Excitatory synapses in the brain, which use glutamate as the primary neurotransmitter, represent a crucial target for the action of stress and its mediators. Mounting evidence suggests that stress, along with the associated hormonal and neurochemical mediators (particularly glucocorticoids), induces changes in glutamate release, transmission and metabolism in cortical and limbic brain areas, thereby influencing cognitive and emotional processing and behaviour.
Depending on age, gender, duration and the type of the stressors experienced, stress may either have beneficial effects on cognitive and emotional functions or induce noxious and maladaptive changes in brain tissue, which have been linked to the development of neuropsychiatric disorders.
Acute stress enhances glutamatergic synaptic transmission in the prefrontal cortex and other limbic regions, thereby facilitating certain cognitive functions.
Acute stress increases glutamate release, membrane trafficking of AMPA and NMDA receptors, and potentially glutamate clearance in the prefrontal cortex through various mechanisms that involve glucocorticoid regulation.
Chronic stress has been associated with a loss of glutamate receptors, impaired glutamate cycling and a suppression of glutamate transmission that may be attributable to the observed impairment of prefrontal cortex-dependent cognitive functions.
These findings suggest that a new line of drug development aimed at minimizing the effects of chronic stress exposure on the function of the glutamatergic neurotransmitter system may prove beneficial in clinical settings. Straightforward pharmacological intervention on different regulatory sites of the glutamate synapse is a possible strategy for bypassing the unmet therapeutic needs posed by traditional drugs based on monoaminergic mechanisms.
Mounting evidence suggests that acute and chronic stress, especially the stress-induced release of glucocorticoids, induces changes in glutamate neurotransmission in the prefrontal cortex and the hippocampus, thereby influencing some aspects of cognitive processing. In addition, dysfunction of glutamatergic neurotransmission is increasingly considered to be a core feature of stress-related mental illnesses. Recent studies have shed light on the mechanisms by which stress and glucocorticoids affect glutamate transmission, including effects on glutamate release, glutamate receptors and glutamate clearance and metabolism. This new understanding provides insights into normal brain functioning, as well as the pathophysiology and potential new treatments of stress-related neuropsychiatric disorders.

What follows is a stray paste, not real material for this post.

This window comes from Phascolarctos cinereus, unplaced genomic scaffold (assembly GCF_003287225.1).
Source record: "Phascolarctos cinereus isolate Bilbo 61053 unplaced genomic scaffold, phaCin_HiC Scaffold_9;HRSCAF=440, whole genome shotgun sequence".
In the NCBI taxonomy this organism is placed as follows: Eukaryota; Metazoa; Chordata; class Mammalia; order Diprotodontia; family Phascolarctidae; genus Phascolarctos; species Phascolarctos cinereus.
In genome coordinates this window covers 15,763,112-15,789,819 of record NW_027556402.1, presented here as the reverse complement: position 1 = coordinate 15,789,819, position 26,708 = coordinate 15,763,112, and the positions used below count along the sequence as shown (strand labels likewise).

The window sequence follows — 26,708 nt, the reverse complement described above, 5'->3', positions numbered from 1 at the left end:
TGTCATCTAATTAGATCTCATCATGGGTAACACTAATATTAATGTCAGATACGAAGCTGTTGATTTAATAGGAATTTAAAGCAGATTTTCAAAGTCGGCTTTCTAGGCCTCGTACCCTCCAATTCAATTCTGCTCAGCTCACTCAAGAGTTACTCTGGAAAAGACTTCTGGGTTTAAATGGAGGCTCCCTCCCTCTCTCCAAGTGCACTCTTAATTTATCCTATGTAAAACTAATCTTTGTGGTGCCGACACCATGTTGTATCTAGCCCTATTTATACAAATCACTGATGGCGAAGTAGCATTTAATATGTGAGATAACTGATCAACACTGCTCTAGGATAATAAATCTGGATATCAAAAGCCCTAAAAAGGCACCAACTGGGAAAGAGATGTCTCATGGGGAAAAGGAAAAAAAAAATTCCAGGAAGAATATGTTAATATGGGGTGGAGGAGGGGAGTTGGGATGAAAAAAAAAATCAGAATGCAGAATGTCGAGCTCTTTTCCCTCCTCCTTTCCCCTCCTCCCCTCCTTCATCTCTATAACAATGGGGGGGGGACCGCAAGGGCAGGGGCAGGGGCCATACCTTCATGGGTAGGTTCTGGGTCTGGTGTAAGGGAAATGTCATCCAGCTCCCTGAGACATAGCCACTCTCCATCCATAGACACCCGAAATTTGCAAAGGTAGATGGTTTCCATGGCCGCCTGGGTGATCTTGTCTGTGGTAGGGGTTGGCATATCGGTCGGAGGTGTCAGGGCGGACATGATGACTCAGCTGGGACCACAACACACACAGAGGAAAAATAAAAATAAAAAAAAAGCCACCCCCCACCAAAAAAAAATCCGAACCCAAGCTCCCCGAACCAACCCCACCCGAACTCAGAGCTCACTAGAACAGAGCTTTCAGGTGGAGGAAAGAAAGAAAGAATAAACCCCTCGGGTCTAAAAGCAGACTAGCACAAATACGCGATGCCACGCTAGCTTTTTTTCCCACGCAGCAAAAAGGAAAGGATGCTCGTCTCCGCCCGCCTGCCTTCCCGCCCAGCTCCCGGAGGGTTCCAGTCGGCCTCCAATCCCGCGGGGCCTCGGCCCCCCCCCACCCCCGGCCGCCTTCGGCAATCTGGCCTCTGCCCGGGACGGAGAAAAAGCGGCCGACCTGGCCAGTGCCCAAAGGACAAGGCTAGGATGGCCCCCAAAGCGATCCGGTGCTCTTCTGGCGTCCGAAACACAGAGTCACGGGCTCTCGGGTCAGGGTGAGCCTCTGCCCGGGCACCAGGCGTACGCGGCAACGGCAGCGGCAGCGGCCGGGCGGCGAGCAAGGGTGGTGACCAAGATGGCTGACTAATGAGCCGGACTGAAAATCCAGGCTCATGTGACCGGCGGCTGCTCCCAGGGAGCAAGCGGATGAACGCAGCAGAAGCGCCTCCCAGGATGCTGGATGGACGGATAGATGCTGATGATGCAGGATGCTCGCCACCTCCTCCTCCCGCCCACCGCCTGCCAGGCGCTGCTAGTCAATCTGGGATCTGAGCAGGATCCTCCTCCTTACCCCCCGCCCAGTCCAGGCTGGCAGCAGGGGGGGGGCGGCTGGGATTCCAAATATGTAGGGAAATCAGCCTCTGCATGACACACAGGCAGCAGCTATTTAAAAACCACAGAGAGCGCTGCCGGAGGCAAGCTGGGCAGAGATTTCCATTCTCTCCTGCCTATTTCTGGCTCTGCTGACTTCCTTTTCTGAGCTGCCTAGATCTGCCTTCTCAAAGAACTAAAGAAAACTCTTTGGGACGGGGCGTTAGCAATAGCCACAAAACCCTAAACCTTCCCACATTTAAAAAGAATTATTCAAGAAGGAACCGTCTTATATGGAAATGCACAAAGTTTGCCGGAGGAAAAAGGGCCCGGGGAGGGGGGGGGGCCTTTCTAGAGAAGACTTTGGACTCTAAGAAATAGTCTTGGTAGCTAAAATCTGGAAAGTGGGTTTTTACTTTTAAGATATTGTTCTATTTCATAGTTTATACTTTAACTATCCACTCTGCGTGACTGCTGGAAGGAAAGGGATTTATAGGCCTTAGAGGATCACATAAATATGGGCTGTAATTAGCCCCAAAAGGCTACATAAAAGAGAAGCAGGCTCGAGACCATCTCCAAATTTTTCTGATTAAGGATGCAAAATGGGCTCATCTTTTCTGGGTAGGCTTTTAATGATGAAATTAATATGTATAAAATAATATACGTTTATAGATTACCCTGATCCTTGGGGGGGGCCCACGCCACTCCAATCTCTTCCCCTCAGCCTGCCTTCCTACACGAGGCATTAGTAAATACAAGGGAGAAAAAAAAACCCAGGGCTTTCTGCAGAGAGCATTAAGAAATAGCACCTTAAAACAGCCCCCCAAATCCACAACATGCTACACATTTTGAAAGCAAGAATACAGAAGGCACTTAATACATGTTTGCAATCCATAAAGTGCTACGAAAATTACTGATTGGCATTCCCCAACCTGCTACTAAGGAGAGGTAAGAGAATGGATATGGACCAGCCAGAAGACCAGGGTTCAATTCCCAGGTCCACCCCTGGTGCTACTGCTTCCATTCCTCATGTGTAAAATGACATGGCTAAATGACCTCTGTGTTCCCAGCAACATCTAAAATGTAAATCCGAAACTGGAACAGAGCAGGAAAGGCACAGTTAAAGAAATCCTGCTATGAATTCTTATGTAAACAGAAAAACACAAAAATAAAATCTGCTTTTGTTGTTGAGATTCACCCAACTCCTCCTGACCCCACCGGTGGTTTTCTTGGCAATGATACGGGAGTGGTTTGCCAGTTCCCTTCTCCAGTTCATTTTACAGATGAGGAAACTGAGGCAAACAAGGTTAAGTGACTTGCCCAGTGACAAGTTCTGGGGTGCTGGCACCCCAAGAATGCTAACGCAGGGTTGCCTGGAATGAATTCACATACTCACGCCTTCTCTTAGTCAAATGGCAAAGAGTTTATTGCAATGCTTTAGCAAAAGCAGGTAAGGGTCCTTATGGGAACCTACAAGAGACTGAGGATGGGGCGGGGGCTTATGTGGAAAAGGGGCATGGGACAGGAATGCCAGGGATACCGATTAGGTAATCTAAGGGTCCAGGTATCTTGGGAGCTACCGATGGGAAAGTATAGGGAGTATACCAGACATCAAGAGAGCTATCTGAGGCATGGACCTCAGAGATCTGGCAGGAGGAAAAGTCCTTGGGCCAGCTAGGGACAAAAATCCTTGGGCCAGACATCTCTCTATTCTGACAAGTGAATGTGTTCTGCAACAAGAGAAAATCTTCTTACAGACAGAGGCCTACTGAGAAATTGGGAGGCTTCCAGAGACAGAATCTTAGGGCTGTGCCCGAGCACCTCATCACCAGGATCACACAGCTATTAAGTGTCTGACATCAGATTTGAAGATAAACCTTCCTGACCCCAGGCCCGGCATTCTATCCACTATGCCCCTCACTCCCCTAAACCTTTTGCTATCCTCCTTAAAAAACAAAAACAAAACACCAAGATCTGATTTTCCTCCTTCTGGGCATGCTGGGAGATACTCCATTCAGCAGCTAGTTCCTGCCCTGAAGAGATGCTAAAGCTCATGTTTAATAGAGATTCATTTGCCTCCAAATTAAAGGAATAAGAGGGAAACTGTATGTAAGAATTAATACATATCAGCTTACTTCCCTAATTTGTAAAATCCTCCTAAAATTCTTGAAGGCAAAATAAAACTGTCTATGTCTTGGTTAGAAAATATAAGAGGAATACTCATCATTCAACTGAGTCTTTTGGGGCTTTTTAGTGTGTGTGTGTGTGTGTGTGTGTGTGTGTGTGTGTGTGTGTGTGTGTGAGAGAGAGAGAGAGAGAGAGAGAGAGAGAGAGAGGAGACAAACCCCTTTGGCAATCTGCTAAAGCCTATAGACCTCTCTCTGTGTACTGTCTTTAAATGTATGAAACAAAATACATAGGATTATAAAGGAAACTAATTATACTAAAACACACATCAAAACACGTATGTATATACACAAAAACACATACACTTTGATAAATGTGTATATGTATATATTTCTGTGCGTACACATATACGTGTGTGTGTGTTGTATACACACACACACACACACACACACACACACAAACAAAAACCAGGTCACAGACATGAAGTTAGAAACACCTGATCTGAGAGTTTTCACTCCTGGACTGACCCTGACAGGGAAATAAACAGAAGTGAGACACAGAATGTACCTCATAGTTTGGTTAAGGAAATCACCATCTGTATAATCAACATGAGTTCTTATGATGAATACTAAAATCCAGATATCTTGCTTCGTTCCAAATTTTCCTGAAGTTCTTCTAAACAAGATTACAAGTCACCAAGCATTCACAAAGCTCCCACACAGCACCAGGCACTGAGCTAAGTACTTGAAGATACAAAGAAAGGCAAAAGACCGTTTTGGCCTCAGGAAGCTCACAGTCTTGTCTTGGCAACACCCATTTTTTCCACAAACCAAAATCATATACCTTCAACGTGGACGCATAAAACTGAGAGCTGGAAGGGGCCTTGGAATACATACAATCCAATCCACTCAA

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M.P. is supported by the Italian Ministry of University and Research (MIUR-PRIN), the National Alliance for Research on Schizophrenia and Depression (NARSAD) and the European Union (FP6 — GENDEP Project). Z.Y. is supported by grants MH85774 and MH84233 from the US National Institute of Mental Health (NIMH). B.S.M. is supported by grant MH41256 from the NIMH, Conte Center grant 5 P50 MH58911 to J. Ledoux (principal investigator at New York University), and the MacArthur Foundation Research Network on Socioeconomic Status and Health. G.S. is supported by grants R01 MH081211 and 5 R01 MH071676-05 from the NIMH, the NARSAD, the National Center for Posttraumatic Stress Disorder of the US Department of Veterans Affairs, and the Clinical Neuroscience Division (West Haven, Connecticut) of the Department of Mental Health and Addiction Services for the State of Connecticut.
M.P. received support and/or has consulted for Abiogen, GlaxoSmithKline, MerckSharp and Dohme, Servier and Fidia. G.S. has received consulting fees from AstraZeneca, Avanier Pharmaceuticals, Bristol-Myers Squibb, Evotec, Eli Lilly & Co., Hoffman La-Roche, Johnson & Johnson, Novartis and Novum Pharmaceuticals over the past 24 months. He has also received additional grant support from AstraZeneca, Bristol-Myers Squibb, Hoffman La-Roche, Merck & Co. and Sepracor Inc. over the past 24 months. In addition, he is a co-inventor on a filed patent application by Yale University (PCTWO06108055A1). Z.Y. and B.S.M. report no competing financial interests.
Studies of glutamate release, glutamate transmission, glutamate receptors and glutamate clearance and metabolism in models of acute and chronic stress. (PDF 447 kb)
- SNARE complex
Soluble NSF (N-ethylmaleimide-sensitive factor) attachment protein (SNAP) receptor complex.
- Learned helplessness
Reduced attempts to avoid aversive stimuli in response to prior exposure to unavoidable stressors. Learned helplessness decreases after antidepressant administration.
FM1-43 is an amphiphilic fluorescent dye that can intercalate into the phospholipid bilayer of biological membranes, allowing the staining of presynaptic vesicles.
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Popoli, M., Yan, Z., McEwen, B. et al. The stressed synapse: the impact of stress and glucocorticoids on glutamate transmission. Nat Rev Neurosci 13, 22–37 (2012). https://doi.org/10.1038/nrn3138
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